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SQLBI - Marco Russo

SQLBI is a blog dedicated to building Business Intelligence solutions with SQL Server.
You can follow me on Twitter: @marcorus

First spring conference: PASS Business Analytics Conference and SQL Bits #passbac #sqlbits #sqlpass

Spring is a conferences’ season and the upcoming one is no exception. I will be speaking at PASS Business Analytics Conference 2013, which will be the first event this year, so I’d like to spend a few words about my sessions.

PASS Business Analytics Conference 2013
April 10-12, 2013 | Chicago, IL – United States

This conference is targeted to Business Analytics professionals. Thus, I expect to meet both BI Developers, Excel Advanced Users, Data Analyst and, of course, the new Data Scientist role (if you have a business card with such a definition, please drop me one, so I can demonstrate to skeptic people that this figure actually exists!). I have two sessions:

  • Modern Data Warehousing Strategy
    • April 11th, 2013 – 1:30 pm – Chicago Ballroom VIII
      Track: Strategy and Architecture
    • The recent introduction of new technologies such as PowerPivot, the BI Semantic Model, and columnstore indexes in SQL Server and advances in self-service business intelligence and big data might be considered threats to the classic data warehouse ecosystem. In reality, a good data warehouse is still the best starting point for any kind of analysis, but we do need to update our strategy for data warehouse implementation to fit the requirements of this new era. This session will start the conversation about what a modern strategy for data warehousing can and should be. What type of data modeling should we use for the data warehouse? What is the role of data marts? Does the use of technologies such as PowerPivot or Analysis Services Tabular affect the way we should model our data? Do columnstore indexes remove the need for an analytical server like Analysis Services? We will discuss these and other questions, offering an updated approach to the data warehouse modeling methodology.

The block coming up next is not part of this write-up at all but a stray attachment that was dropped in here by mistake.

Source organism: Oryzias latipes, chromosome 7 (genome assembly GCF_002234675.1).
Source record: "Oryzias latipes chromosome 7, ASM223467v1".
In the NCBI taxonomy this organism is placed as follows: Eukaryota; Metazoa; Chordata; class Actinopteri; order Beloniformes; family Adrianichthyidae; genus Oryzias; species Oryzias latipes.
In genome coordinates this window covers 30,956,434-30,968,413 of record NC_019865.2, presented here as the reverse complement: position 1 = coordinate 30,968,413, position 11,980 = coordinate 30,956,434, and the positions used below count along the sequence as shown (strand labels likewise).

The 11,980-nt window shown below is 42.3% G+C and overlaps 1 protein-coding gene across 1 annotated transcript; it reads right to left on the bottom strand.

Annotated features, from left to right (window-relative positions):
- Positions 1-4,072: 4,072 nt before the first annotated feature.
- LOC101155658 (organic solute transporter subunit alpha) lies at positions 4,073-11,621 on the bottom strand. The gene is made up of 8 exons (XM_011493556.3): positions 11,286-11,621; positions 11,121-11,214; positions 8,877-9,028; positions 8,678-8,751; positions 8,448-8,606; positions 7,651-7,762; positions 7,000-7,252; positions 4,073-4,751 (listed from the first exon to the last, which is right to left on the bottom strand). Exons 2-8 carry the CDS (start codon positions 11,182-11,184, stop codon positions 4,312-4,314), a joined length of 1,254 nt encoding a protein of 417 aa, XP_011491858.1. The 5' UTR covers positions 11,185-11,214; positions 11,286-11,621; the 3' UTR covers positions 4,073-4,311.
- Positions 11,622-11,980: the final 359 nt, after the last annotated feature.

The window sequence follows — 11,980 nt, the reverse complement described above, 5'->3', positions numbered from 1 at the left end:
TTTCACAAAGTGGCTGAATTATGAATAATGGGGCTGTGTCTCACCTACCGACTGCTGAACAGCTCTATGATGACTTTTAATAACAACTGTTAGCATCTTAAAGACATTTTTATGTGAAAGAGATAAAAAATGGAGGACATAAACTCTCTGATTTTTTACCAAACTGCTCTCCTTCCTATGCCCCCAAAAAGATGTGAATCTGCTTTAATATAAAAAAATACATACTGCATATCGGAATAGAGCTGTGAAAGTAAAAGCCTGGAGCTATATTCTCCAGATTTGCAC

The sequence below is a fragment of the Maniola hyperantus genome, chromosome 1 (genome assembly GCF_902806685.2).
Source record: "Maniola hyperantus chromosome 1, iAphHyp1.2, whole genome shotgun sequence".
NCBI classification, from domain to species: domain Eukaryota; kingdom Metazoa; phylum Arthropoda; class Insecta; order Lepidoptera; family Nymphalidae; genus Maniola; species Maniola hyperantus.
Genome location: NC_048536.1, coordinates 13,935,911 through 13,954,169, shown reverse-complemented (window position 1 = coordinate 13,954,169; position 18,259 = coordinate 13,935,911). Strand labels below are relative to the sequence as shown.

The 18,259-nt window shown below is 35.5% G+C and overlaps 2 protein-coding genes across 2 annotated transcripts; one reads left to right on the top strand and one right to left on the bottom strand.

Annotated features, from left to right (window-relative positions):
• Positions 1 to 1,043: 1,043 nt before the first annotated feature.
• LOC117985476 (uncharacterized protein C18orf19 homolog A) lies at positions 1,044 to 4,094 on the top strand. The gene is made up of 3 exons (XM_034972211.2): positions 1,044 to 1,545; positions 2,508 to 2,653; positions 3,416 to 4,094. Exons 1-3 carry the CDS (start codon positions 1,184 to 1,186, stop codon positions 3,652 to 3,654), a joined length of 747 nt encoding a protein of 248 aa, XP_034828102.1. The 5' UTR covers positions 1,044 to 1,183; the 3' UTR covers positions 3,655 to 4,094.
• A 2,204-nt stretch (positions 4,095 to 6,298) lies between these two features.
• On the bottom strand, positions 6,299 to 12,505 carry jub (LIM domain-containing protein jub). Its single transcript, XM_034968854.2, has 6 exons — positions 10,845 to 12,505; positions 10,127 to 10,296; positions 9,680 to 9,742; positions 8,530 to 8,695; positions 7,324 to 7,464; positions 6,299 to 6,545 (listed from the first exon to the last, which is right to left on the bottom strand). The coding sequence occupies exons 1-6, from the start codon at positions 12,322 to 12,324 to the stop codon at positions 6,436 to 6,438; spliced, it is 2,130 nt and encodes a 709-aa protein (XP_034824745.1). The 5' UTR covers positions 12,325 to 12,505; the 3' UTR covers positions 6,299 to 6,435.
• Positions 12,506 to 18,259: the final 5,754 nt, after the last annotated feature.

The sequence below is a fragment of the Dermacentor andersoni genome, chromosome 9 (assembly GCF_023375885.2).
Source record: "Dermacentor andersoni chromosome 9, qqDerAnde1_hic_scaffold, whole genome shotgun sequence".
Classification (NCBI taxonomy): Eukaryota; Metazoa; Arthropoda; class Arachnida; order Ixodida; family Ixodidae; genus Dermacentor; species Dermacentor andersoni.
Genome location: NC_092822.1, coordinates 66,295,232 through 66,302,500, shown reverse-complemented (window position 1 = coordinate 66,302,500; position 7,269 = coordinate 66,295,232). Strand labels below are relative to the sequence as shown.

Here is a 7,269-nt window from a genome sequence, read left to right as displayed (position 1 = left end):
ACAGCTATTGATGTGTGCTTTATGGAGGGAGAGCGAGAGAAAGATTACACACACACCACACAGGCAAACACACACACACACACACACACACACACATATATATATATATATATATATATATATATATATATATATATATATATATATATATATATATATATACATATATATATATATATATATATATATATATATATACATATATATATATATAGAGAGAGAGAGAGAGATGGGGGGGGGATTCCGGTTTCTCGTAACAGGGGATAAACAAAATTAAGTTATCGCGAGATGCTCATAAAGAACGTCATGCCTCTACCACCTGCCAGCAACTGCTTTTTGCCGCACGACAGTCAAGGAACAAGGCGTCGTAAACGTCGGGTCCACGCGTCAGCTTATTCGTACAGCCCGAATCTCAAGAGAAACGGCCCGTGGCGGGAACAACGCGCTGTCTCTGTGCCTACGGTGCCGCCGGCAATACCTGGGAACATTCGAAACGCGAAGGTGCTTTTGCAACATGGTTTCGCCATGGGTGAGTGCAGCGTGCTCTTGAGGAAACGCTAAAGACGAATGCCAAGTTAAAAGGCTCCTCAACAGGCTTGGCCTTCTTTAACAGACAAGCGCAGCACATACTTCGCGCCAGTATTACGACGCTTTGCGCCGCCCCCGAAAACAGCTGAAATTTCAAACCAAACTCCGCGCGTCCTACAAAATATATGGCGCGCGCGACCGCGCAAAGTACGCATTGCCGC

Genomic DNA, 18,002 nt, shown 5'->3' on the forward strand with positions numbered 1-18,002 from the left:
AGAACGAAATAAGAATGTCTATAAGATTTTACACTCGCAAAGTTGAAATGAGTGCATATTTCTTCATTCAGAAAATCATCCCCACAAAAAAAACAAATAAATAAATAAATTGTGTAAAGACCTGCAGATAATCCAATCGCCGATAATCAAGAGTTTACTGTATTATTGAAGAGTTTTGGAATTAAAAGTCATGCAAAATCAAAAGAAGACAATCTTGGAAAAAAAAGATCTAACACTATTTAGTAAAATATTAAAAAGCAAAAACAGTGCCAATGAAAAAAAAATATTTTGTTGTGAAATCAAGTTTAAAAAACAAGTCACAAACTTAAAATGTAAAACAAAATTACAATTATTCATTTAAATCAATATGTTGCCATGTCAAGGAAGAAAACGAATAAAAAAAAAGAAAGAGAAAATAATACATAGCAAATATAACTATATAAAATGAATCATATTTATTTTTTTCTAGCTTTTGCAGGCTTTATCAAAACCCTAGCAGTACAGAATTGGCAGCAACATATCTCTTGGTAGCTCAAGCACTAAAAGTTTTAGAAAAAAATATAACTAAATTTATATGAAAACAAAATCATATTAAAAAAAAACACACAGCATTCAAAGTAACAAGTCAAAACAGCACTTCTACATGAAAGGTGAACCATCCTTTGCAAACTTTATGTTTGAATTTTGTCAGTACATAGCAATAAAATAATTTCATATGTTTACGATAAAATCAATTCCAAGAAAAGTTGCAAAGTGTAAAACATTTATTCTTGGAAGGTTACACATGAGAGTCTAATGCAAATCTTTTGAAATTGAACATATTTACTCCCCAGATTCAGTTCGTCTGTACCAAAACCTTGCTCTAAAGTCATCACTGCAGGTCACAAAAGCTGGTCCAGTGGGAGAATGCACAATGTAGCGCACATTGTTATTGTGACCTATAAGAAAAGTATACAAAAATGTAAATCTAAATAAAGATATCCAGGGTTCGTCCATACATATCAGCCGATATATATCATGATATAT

• Self-Service Data Modeling
    • April 12th, 2013 – 1:30 pm – Sheraton Ballroom I & II
      Track: Data Analytics and Visualization
    • Self-service business intelligence looks promising, empowering information workers to grab amazing insights from data. But are Excel 2013 and DAX language knowledge enough to analyze data? The answer in most cases is no – information workers will also need an ability to properly model their data and the skill to use some new tools to reshape data in the correct way. In this session, we will analyze some common problem scenarios where data analysis is difficult due to the shape of the model and see how to solve them.

In theory, I expect two different audiences at the two sessions, but I know that there will be people attending both, especially who provides tools to end users. I’d like to receive feedback about what you would expect to see in such sessions (regardless you will attend or not!), so that I check if I defined the correct expectations for the audience.

If you want to attend, register before March 15 in order to get a discounted price. You can also save $200 by using the code BAC228BL. See you in Chicago!

Published Friday, February 08, 2013 5:50 PM by Marco Russo (SQLBI)

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Toufiq Abrahams said: